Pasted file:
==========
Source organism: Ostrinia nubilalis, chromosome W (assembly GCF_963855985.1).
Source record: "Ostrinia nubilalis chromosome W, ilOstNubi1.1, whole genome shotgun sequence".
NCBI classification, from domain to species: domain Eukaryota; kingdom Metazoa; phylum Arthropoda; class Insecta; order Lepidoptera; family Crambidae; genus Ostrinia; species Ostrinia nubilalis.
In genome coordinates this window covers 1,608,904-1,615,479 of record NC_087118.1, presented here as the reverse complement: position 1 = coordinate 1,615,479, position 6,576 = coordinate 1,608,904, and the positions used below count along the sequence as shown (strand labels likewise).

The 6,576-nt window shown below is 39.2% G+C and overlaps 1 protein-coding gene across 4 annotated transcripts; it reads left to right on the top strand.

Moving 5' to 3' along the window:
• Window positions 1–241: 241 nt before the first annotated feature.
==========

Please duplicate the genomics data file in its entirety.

Source organism: Ostrinia nubilalis, chromosome W (assembly GCF_963855985.1).
Source record: "Ostrinia nubilalis chromosome W, ilOstNubi1.1, whole genome shotgun sequence".
NCBI classification, from domain to species: domain Eukaryota; kingdom Metazoa; phylum Arthropoda; class Insecta; order Lepidoptera; family Crambidae; genus Ostrinia; species Ostrinia nubilalis.
In genome coordinates this window covers 1,608,904-1,615,479 of record NC_087118.1, presented here as the reverse complement: position 1 = coordinate 1,615,479, position 6,576 = coordinate 1,608,904, and the positions used below count along the sequence as shown (strand labels likewise).

The 6,576-nt window shown below is 39.2% G+C and overlaps 1 protein-coding gene across 4 annotated transcripts; it reads left to right on the top strand.

Moving 5' to 3' along the window:
• Window positions 1–241: 241 nt before the first annotated feature.